Y and W

Are “Y” and “W” consonants or vowels? The answer is: both are both.

Step One: watch for compounds

When you see a ”Y” or a “W” in the middle of a word, first look to see if the word is a compound. Inside of a compound word, a “Y” or a “W” will keep the same function that it has in the original smaller word. For example, the word “anyone” is a compound made from the words “any” plus “one”, and since the “Y” is the last letter of the word “any”, it still is pronounced as a word-final “Y”.

Here are some other compounds that have a “Y” or “W”.
Y: barnyard / boyfriend / copyright / daybreak / everybody / ladybug / layout / maybe / paycheck / playground / schoolyard.
W: cowboy / crewcut / forward / network / northward / sawhorse / showtime / southwest / viewpoint.
Y and W: anyway / citywide / keyword

Y as a consonant

The letter “Y” functions as a consonant when it comes before a vowel. There are two situations where this could happen:

  • As the first letter of a word, for example: ”you”, “yes”, “yard” or ”year”.
  • Between two vowels, for example: “royal”, “layer”, “voyage” or “beyond”.

Y as a vowel

The letter “Y” functions as a vowel in three situations:

  • As the last letter of a word, for example: “sky”, “rely”, “tiny” or “easy”.
  • As part of a vowel pair, for example: “play”, “they”, “toy”, or “buy”.
  • Between two consonants, for example: “cycle”, “type”, “myth” or “system”.

W as a consonant

The letter “W” is a consonant when it is in front of a vowel. This can happen in three situations:

  • As the first letter of a word, for example: “water”, “we”, or “with.
  • As part of a consonant pair, for example: “sweep”, “twenty”, “when” or “which”.
  • Between two vowels, for example: “vowel”, “coward”, “allowance” or “lower”.

W as a vowel

A “W” acts as a vowel only when it is the second partner of a vowel pair, for example: “brown”, “show”, “hawk” or “few”.

EXCEPTIONS: There are a few cases of silent “W”, as in: “answer”, “two”, “who”, “whole”, “wrap” or “wrong”.

One final thing to be aware of, is that a “Y” can function as a vowel independently, as in “lynx” or “gym”. When “Y” is a vowel, it uses the same sounds and spelling patterns as the Vowel “I”. (see Sounds of I – coming soon). However, a “W” cannot be a vowel independently, but is only a vowel when it is the second member of a vowel pair, as in “grow”. When “W” does have a vowel sound, it uses the Long-U sound, as in “grew”.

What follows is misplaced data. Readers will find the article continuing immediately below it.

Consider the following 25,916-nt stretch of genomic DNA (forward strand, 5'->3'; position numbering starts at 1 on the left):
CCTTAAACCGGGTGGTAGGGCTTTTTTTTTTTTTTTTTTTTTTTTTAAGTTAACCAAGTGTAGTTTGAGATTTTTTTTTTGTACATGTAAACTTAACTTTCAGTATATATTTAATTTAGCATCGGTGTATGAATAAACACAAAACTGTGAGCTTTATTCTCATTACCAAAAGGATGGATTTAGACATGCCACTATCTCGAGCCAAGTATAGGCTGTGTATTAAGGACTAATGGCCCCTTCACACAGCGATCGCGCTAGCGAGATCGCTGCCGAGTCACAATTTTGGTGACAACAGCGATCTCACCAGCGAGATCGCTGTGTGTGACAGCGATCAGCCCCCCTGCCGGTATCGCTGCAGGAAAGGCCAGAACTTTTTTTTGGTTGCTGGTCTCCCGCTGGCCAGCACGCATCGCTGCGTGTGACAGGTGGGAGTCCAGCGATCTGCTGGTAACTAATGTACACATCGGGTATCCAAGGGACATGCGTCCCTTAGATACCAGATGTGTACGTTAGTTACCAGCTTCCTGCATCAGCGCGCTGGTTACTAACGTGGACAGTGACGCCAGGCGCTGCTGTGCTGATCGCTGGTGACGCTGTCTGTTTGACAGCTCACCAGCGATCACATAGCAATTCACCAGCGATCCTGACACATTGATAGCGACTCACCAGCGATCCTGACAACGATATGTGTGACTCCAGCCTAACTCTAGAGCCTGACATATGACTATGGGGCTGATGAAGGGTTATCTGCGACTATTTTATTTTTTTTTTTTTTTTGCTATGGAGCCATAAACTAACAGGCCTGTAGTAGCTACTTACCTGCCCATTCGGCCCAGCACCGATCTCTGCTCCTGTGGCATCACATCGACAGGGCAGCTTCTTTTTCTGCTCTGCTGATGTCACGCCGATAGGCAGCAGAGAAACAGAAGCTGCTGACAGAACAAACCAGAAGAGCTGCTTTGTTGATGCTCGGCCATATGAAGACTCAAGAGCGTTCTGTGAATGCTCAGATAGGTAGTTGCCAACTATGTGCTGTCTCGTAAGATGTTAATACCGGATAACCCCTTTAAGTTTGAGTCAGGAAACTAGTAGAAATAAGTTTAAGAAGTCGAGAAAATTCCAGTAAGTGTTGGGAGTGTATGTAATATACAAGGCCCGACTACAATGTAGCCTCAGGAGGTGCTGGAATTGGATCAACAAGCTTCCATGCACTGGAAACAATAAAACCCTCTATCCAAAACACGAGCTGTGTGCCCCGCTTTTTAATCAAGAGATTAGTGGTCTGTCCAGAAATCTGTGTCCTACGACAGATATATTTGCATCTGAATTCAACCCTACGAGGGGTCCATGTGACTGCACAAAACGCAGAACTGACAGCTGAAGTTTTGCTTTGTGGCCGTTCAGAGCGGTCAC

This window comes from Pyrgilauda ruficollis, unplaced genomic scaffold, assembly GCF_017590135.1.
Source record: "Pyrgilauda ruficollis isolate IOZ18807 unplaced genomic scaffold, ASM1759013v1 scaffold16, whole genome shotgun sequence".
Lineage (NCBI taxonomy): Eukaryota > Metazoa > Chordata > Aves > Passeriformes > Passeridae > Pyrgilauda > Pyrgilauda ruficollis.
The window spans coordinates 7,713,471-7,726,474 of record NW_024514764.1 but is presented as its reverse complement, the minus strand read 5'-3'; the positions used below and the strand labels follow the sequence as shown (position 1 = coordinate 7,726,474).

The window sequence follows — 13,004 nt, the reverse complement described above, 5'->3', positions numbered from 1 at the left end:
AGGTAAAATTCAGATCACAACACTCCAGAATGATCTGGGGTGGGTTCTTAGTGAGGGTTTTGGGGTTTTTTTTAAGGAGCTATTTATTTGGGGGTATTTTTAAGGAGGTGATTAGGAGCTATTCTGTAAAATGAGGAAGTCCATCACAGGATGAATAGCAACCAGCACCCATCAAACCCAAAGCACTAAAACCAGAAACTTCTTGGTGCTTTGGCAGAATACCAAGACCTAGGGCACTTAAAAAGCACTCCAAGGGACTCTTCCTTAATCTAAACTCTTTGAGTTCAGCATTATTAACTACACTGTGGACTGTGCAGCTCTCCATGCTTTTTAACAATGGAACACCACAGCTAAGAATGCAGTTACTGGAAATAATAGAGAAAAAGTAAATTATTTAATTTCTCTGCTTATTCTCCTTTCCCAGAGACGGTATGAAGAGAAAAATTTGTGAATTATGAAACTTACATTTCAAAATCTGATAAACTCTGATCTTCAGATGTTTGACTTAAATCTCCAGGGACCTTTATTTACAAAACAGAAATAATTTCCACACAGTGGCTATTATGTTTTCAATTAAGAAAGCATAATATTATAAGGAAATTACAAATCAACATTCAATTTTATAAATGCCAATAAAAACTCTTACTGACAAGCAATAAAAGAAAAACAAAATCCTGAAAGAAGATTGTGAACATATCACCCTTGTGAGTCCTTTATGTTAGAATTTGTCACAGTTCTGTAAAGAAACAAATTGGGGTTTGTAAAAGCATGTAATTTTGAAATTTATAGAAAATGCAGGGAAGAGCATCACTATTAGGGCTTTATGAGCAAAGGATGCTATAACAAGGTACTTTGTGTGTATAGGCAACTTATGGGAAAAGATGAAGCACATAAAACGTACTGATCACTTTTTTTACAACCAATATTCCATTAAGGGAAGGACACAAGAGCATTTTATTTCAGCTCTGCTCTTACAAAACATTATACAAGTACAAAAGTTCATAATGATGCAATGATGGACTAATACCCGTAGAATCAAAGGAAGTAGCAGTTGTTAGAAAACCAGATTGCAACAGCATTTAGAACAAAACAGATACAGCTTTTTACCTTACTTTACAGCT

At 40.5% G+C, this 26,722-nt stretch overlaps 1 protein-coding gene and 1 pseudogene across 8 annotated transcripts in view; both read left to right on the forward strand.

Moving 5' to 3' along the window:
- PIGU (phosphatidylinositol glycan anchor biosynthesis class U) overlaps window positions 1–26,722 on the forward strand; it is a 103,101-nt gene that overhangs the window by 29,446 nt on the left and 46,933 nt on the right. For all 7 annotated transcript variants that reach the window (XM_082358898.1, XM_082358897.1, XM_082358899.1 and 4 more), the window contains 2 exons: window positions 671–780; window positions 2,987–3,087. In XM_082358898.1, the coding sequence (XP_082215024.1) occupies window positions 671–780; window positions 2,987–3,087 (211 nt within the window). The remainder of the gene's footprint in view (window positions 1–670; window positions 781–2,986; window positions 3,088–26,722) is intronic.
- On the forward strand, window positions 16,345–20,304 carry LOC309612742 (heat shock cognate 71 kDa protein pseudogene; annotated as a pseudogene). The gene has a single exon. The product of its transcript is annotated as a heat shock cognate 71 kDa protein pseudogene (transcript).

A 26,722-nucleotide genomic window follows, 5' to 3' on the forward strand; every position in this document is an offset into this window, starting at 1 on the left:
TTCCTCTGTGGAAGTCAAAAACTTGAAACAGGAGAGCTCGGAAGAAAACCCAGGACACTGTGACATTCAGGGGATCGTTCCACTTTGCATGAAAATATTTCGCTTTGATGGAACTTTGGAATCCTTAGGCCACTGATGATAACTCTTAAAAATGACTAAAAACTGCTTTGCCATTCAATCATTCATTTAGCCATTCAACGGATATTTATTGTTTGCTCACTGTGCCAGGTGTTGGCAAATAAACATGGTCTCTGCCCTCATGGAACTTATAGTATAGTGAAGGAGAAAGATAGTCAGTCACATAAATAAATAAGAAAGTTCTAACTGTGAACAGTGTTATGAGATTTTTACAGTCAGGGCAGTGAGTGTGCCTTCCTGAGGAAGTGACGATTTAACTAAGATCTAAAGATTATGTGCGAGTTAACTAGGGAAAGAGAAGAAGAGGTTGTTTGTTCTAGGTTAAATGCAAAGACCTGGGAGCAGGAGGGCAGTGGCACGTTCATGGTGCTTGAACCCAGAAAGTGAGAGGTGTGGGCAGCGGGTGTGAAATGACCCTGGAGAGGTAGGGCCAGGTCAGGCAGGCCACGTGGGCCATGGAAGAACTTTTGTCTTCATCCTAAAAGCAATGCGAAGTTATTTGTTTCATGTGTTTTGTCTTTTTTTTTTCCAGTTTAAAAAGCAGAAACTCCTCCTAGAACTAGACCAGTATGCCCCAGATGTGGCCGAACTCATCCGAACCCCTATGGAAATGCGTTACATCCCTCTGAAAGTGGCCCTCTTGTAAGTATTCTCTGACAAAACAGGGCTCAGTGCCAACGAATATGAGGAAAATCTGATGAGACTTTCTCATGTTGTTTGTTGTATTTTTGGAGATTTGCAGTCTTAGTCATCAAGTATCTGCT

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Ends of Words — A Special Trick

Consonant sounds at the ends of English words are difficult for many students, but it is definitely important to pronounce them well. This is explained in Ends of Words.

If you have difficulty pronouncing word-final consonants in English, here is a special trick that can make it easier: link the end of the word to the beginning of the next word.

Let’s use the sentence “He saved up his money”, for an example. 

In the phrase “saved up”, pronouncing the “-ed” can be tricky, and skipping this “-ed” is a fairly common mistake for students. But in normal conversation, the [d] at the end of “saved” links to the beginning of the word “up”, and it actually sounds like: “save-dup”.

This kind of linking is a normal part of English pronunciation, so it is a trick that makes you sound more natural, and moving the [d] sound to the beginning of the next word makes it easier to pronounce.

Linking can also help to avoid the problem of added vowel sounds. In “saved up” the [e] is silent, but some students have trouble saying the [v] next to the [d] without sticking a vowel sound in the middle. But that could cause a problem, because if the [e] is not silent, then it will end up sounding like “save it up” instead.